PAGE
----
December Class 8 Orders Fourth-Best Ever

Q4 Cumulative Orders at No. 2 All Time
Mack truck
“Customer demand for Mack has shown strength across all Class 8 segments,” said Jonathan Randall, Mack Trucks senior vice president of North American sales. (Mack Trucks)

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North American Class 8 orders in December notched the fourth-highest volume ever as they surpassed 50,000 for the second consecutive month, according to ACT Research citing truck makers’ initial data.

Preliminary net orders in December reached 50,900 compared with 20,073 net orders a year earlier, ACT reported.

Full-year orders were 278,400 compared with 180,995 in the 2019 period. In 2018, Class 8 orders reached the all-time high of 490,100.

Industry analysts reiterated the coronavirus pandemic, still sweeping through the country, is the catalyst for the high demand for goods-related freight demand. And the ongoing pandemic lent truck orders increasing momentum. Now, orders have surged — leaving far behind April’s tally of 4,251 that was the lowest Class 8 monthly volume since 1995.

“Fleets are looking at the freight environment in the coming year and are clearly willing to order more trucks,” ACT Vice President Steve Tam told Transport Topics.

Orders placed in the fourth quarter were the second-highest total in history, 142,093, and accounted for 51% of the 2020 total, and trailed only the third-quarter 2018 total of 148,439, according to ACT.

Robert Braswell, executive director of American Trucking Associations’ Technology & Maintenance Council, told Transport Topics the sudden burst in truck orders beginning with the “huge spike” in November [52,104 orders, and 39,089 in October] “will persist into 2021, and put pressure on parts for replacements.”

At the same time, ACT reported the preliminary net Classes 5-7 orders hit 31,500, the second-highest monthly volume ever. The highest was 41,315 in March 2006.

“That’s also going to increase competition for parts because, while the parts themselves may not be common,” Tam said, “many of the manufacturers are, so that will put pressure on the supply chain.”

FTR pegged December’s preliminary net order total at 52,100.

When you just look at trucking, said Don Ake, vice president of commercial vehicles, “the freight economy is booming, fleets are making lots of money, and they’re happy and confident. However, if you go outside the numbers, you still have the pandemic raging and still have factors in the employment market not moving as quickly as they could. So there are still some things out there to be concerned about.”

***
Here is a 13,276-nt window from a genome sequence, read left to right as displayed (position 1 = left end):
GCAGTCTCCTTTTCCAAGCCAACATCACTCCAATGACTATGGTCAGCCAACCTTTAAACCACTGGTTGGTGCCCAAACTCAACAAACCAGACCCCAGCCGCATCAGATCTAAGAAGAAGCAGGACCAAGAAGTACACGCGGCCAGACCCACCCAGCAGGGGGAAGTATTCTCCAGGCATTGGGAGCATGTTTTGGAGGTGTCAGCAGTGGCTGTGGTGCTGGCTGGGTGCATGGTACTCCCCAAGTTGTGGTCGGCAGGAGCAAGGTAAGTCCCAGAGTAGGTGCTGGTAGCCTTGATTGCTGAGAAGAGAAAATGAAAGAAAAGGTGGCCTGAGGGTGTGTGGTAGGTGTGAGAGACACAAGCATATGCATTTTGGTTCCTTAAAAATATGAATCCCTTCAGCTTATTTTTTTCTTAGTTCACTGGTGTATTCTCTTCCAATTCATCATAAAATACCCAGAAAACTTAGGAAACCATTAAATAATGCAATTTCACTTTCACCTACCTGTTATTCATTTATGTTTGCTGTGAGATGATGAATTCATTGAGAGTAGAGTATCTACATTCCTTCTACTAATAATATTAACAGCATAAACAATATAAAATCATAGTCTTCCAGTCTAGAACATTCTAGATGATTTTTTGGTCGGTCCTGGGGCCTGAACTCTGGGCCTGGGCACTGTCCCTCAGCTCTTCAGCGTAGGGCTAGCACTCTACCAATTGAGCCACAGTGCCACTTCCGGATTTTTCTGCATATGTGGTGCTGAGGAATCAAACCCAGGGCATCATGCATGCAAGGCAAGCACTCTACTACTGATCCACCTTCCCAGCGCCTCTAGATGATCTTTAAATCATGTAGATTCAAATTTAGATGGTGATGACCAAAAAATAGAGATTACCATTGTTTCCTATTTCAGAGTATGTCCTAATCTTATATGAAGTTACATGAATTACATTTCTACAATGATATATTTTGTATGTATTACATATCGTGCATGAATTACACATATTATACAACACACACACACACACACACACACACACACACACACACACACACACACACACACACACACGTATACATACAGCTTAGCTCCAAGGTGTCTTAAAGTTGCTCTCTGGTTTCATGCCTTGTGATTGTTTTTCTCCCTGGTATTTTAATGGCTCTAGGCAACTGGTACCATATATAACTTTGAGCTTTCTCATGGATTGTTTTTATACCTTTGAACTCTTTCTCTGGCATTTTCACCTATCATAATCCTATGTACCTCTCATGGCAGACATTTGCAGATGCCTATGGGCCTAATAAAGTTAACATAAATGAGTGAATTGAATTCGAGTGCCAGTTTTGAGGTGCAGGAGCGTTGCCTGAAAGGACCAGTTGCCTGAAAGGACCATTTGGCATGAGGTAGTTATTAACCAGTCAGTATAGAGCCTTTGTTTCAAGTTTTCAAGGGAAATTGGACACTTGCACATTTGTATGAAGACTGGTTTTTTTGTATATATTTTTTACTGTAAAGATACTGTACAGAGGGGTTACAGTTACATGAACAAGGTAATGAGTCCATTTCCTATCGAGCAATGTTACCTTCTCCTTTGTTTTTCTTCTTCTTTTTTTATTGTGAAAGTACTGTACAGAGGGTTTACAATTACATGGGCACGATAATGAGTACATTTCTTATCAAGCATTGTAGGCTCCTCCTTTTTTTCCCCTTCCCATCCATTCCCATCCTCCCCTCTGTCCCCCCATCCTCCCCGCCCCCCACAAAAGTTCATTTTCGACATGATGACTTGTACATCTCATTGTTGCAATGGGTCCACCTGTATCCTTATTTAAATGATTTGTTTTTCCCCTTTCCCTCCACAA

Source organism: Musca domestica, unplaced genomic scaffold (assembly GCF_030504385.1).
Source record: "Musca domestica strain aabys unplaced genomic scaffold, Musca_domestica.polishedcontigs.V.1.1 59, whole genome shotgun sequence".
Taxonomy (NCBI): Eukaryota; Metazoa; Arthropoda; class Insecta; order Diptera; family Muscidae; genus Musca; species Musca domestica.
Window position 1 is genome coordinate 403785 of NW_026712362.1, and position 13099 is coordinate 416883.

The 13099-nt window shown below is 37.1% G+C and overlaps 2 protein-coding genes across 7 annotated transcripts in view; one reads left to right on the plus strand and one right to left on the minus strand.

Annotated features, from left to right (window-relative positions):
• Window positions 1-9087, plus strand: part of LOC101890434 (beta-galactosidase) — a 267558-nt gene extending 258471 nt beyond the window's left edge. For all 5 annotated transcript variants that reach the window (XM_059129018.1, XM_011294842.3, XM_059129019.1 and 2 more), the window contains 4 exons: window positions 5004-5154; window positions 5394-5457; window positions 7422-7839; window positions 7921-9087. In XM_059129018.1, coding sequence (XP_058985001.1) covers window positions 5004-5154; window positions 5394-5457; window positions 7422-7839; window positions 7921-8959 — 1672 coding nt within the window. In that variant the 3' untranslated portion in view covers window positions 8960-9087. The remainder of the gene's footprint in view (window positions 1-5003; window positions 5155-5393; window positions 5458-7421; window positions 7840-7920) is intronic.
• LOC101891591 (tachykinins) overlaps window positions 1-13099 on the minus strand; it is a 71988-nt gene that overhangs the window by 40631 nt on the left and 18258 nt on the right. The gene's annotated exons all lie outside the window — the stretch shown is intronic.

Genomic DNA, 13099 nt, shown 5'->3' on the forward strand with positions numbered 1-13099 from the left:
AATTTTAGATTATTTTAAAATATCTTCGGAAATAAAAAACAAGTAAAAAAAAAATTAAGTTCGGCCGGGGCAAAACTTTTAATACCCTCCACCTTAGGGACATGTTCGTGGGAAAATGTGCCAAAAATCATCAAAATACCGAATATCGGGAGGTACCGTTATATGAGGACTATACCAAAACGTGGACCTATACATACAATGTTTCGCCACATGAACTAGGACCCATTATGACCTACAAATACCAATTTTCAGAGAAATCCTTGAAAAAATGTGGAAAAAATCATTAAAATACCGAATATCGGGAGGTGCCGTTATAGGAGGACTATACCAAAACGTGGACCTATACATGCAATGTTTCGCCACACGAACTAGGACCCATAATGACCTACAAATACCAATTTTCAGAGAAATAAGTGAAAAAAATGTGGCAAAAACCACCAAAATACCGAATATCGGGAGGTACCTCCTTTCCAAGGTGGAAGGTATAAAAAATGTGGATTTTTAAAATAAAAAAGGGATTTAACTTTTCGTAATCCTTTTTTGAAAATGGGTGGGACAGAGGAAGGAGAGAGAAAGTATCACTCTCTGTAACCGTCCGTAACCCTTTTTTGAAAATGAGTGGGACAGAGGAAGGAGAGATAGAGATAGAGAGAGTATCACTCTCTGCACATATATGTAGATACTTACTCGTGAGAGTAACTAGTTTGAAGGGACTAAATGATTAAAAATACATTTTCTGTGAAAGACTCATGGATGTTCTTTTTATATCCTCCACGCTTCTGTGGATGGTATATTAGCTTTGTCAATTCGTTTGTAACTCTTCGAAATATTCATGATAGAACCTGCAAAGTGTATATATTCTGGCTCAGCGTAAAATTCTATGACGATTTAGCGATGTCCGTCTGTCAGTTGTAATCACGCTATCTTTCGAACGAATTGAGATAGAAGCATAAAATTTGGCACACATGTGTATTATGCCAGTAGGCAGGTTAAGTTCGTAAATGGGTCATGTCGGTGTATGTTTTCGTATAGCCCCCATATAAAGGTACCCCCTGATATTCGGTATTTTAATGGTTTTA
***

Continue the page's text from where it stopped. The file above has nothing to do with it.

Meanwhile, truck orders seem to have stepped over the related issue of a driver shortage, as fleets begin to raise driver pay to boost retention.

Ake expects the delivery of vaccines to drivers on the sidelines will bring them back, especially older drivers with health conditions.

“They are going to be clamoring to get to the front of the line for one of these vaccines,” Ake said. “As soon as you are vaccinated, you can go back to work again.”

But that won’t happen like flipping a switch, he added. “But I think it is going to happen.”

One truck maker executive said agility was required amid the pandemic.



“We must respond to our customers’ needs and adapt our business accordingly,” said Magnus Koeck, vice president of strategy at Volvo Trucks North America. “We are looking forward to a strong 2021 and feel very positive going into the new year.”

Another truck maker executive said consumer spending was strong in December, while manufacturing and construction spending were stable.

“Customer demand for Mack has shown strength across all Class 8 segments as a result of our fuel-efficient and reliable trucks, as well as our commitment to uptime support for our customers,” said Jonathan Randall, Mack Trucks senior vice president of North American sales.

VTNA and Mack are brands of the Volvo Group.

Meanwhile, regarding the medium-duty market, ACT President Kenny Vieth said, “There is a symbiotic relationship between heavy-duty freight rates and medium-duty demand. Clearly, the shift in consumer spending from experiences to goods has been good for the providers of local trucking services as e-commerce has grown by leaps and bounds during the pandemic.”

The U.S. Census Bureau reported, on a not adjusted basis, its estimate of U.S. retail e-commerce sales for the third quarter of 2020 totaled $199.4 billion. That was an increase of 37.1% compared with the third quarter of 2019 while total retail sales increased 6.9% in the same period.

Ake added it is still difficult to forecast the second half of the year “because the circumstances we are dealing with are so unique.”

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